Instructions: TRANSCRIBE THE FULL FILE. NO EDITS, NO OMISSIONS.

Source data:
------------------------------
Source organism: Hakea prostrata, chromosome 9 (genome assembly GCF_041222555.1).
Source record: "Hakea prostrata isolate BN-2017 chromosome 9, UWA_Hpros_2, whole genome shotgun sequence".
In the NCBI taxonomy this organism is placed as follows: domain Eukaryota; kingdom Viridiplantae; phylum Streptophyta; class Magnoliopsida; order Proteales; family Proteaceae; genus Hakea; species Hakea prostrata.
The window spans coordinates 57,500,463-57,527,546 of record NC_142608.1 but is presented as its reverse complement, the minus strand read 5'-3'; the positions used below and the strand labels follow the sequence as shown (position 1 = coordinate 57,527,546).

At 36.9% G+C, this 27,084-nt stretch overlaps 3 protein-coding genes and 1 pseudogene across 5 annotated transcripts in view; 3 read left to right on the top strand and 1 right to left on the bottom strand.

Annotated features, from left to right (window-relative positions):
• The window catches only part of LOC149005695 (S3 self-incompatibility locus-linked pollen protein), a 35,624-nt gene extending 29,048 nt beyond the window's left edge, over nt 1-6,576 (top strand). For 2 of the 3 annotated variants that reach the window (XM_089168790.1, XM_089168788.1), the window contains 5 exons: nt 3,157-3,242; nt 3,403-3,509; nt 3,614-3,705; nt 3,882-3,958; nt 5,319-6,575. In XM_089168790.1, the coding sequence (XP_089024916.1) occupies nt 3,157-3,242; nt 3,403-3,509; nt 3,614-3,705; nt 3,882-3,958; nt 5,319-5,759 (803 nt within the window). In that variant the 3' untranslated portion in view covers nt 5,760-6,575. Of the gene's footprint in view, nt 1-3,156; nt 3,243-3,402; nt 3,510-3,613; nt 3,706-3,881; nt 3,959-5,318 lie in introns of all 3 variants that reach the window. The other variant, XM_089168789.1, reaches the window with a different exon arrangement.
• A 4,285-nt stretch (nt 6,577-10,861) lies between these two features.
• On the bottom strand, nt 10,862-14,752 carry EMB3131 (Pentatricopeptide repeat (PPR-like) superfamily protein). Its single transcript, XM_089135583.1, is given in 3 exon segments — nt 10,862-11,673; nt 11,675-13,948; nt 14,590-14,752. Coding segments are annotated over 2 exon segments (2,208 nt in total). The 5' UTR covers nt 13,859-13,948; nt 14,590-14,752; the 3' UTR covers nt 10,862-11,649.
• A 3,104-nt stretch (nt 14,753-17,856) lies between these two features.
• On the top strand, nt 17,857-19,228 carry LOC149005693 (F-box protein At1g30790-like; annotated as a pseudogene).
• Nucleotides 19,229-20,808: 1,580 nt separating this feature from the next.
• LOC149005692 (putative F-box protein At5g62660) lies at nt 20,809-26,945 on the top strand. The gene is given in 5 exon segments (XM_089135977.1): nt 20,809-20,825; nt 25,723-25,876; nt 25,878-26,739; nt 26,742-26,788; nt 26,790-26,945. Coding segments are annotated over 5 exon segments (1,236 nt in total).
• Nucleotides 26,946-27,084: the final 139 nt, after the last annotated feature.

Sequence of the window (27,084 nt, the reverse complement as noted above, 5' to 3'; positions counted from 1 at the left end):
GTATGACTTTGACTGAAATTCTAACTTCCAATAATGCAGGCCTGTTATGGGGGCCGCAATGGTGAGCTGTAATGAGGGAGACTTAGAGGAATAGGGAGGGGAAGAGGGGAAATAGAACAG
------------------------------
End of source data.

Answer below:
Source organism: Hakea prostrata, chromosome 9 (genome assembly GCF_041222555.1).
Source record: "Hakea prostrata isolate BN-2017 chromosome 9, UWA_Hpros_2, whole genome shotgun sequence".
In the NCBI taxonomy this organism is placed as follows: domain Eukaryota; kingdom Viridiplantae; phylum Streptophyta; class Magnoliopsida; order Proteales; family Proteaceae; genus Hakea; species Hakea prostrata.
The window spans coordinates 57,500,463-57,527,546 of record NC_142608.1 but is presented as its reverse complement, the minus strand read 5'-3'; the positions used below and the strand labels follow the sequence as shown (position 1 = coordinate 57,527,546).

At 36.9% G+C, this 27,084-nt stretch overlaps 3 protein-coding genes and 1 pseudogene across 5 annotated transcripts in view; 3 read left to right on the top strand and 1 right to left on the bottom strand.

Annotated features, from left to right (window-relative positions):
• The window catches only part of LOC149005695 (S3 self-incompatibility locus-linked pollen protein), a 35,624-nt gene extending 29,048 nt beyond the window's left edge, over nt 1-6,576 (top strand). For 2 of the 3 annotated variants that reach the window (XM_089168790.1, XM_089168788.1), the window contains 5 exons: nt 3,157-3,242; nt 3,403-3,509; nt 3,614-3,705; nt 3,882-3,958; nt 5,319-6,575. In XM_089168790.1, the coding sequence (XP_089024916.1) occupies nt 3,157-3,242; nt 3,403-3,509; nt 3,614-3,705; nt 3,882-3,958; nt 5,319-5,759 (803 nt within the window). In that variant the 3' untranslated portion in view covers nt 5,760-6,575. Of the gene's footprint in view, nt 1-3,156; nt 3,243-3,402; nt 3,510-3,613; nt 3,706-3,881; nt 3,959-5,318 lie in introns of all 3 variants that reach the window. The other variant, XM_089168789.1, reaches the window with a different exon arrangement.
• A 4,285-nt stretch (nt 6,577-10,861) lies between these two features.
• On the bottom strand, nt 10,862-14,752 carry EMB3131 (Pentatricopeptide repeat (PPR-like) superfamily protein). Its single transcript, XM_089135583.1, is given in 3 exon segments — nt 10,862-11,673; nt 11,675-13,948; nt 14,590-14,752. Coding segments are annotated over 2 exon segments (2,208 nt in total). The 5' UTR covers nt 13,859-13,948; nt 14,590-14,752; the 3' UTR covers nt 10,862-11,649.
• A 3,104-nt stretch (nt 14,753-17,856) lies between these two features.
• On the top strand, nt 17,857-19,228 carry LOC149005693 (F-box protein At1g30790-like; annotated as a pseudogene).
• Nucleotides 19,229-20,808: 1,580 nt separating this feature from the next.
• LOC149005692 (putative F-box protein At5g62660) lies at nt 20,809-26,945 on the top strand. The gene is given in 5 exon segments (XM_089135977.1): nt 20,809-20,825; nt 25,723-25,876; nt 25,878-26,739; nt 26,742-26,788; nt 26,790-26,945. Coding segments are annotated over 5 exon segments (1,236 nt in total).
• Nucleotides 26,946-27,084: the final 139 nt, after the last annotated feature.

Sequence of the window (27,084 nt, the reverse complement as noted above, 5' to 3'; positions counted from 1 at the left end):
GTATGACTTTGACTGAAATTCTAACTTCCAATAATGCAGGCCTGTTATGGGGGCCGCAATGGTGAGCTGTAATGAGGGAGACTTAGAGGAATAGGGAGGGGAAGAGGGGAAATAGAACAG